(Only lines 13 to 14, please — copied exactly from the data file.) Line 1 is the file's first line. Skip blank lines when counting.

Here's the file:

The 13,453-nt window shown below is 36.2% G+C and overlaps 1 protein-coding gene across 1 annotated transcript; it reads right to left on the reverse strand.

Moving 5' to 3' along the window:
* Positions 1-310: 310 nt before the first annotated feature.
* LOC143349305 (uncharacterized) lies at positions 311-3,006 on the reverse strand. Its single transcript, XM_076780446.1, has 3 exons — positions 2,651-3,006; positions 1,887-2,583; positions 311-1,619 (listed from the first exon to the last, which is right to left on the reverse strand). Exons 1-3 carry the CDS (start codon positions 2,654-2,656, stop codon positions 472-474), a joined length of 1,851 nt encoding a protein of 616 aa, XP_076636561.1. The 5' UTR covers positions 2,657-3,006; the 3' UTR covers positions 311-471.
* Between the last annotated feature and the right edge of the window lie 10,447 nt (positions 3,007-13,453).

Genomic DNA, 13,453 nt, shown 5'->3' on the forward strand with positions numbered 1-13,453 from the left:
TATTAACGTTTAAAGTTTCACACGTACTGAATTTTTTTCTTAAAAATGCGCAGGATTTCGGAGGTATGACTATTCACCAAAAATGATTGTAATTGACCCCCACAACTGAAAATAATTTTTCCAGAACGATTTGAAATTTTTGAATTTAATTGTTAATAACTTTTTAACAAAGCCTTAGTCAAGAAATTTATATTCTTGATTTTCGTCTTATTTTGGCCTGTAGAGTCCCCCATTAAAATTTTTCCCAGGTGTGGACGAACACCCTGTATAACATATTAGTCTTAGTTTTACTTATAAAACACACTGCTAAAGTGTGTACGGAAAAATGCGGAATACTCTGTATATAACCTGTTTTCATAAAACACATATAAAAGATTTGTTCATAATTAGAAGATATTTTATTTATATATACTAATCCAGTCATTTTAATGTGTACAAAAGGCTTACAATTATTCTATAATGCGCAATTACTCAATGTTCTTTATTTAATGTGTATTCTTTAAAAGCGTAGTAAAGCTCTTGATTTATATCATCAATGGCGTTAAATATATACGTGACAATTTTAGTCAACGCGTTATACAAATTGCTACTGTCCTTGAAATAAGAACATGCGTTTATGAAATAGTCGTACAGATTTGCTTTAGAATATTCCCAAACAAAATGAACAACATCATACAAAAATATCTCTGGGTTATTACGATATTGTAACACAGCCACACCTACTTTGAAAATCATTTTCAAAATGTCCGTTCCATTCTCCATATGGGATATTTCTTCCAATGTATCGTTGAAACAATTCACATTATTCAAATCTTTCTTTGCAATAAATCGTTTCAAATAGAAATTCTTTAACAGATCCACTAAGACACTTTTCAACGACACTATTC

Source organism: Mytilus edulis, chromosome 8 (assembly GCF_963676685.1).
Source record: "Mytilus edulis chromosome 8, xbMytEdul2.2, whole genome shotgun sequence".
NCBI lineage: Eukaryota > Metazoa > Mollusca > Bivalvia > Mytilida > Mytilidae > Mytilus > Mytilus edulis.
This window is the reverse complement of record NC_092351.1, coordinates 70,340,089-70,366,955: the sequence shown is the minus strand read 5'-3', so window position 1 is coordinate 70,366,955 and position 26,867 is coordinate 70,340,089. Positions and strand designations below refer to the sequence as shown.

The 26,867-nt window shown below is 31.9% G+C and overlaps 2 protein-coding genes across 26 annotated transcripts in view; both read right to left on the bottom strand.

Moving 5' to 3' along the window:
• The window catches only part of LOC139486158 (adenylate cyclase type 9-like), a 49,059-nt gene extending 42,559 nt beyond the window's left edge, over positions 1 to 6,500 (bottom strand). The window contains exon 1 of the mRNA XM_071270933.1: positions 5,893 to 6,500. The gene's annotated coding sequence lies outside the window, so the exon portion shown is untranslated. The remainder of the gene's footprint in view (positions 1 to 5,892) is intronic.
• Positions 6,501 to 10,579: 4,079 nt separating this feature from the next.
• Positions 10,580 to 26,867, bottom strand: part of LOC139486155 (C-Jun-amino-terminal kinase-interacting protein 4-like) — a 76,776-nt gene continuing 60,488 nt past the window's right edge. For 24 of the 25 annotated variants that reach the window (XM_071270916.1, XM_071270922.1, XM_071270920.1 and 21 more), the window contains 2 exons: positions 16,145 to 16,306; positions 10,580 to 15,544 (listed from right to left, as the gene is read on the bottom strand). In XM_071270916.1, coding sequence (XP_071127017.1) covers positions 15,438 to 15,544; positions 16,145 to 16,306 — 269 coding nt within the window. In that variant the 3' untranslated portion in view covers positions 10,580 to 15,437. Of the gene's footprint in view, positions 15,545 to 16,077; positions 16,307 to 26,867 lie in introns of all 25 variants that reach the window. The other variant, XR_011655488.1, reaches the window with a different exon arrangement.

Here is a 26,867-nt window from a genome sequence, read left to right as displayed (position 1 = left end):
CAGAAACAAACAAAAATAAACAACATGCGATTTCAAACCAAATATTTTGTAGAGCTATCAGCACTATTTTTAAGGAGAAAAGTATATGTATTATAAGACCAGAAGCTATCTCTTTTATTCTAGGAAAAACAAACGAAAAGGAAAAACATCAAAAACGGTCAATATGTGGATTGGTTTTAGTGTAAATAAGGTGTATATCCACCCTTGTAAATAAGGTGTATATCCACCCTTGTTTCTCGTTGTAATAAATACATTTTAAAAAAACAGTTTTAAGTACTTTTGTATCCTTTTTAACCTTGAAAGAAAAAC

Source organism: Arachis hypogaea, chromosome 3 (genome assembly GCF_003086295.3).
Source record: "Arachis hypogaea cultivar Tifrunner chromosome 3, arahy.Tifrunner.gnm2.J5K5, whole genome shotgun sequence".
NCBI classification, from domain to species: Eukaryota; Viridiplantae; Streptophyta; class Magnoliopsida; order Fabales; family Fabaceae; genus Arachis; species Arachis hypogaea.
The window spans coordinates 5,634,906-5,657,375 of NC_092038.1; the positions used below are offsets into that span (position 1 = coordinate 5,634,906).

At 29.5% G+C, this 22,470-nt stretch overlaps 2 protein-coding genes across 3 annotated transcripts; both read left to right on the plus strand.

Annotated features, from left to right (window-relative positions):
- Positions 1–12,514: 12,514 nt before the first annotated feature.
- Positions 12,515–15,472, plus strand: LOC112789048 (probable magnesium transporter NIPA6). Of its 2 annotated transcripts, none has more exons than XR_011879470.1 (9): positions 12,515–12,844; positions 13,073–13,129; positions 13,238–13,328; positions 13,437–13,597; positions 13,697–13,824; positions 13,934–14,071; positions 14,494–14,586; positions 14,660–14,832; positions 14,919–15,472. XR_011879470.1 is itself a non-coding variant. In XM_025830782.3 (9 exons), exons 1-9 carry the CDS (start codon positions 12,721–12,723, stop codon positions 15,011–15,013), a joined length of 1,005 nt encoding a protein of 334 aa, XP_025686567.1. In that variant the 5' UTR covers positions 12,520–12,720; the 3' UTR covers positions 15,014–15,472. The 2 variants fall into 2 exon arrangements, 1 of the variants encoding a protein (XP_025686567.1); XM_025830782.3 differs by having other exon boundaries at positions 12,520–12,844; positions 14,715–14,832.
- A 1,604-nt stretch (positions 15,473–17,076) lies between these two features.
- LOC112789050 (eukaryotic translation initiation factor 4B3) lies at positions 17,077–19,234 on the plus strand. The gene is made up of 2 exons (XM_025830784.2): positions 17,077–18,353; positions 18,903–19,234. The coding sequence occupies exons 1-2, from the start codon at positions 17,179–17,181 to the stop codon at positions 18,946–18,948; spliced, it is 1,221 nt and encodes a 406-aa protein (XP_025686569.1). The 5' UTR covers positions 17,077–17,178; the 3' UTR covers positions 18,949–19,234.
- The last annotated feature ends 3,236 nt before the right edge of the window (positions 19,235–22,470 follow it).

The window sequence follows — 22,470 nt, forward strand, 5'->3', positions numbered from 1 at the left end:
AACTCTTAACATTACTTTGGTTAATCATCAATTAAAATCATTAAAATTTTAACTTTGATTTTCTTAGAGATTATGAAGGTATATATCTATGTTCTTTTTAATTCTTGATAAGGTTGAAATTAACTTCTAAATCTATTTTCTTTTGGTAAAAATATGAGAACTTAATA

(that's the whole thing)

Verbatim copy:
Moving 5' to 3' along the window:
• The window catches only part of LOC139486158 (adenylate cyclase type 9-like), a 49,059-nt gene extending 42,559 nt beyond the window's left edge, over positions 1 to 6,500 (bottom strand). The window contains exon 1 of the mRNA XM_071270933.1: positions 5,893 to 6,500. The gene's annotated coding sequence lies outside the window, so the exon portion shown is untranslated. The remainder of the gene's footprint in view (positions 1 to 5,892) is intronic.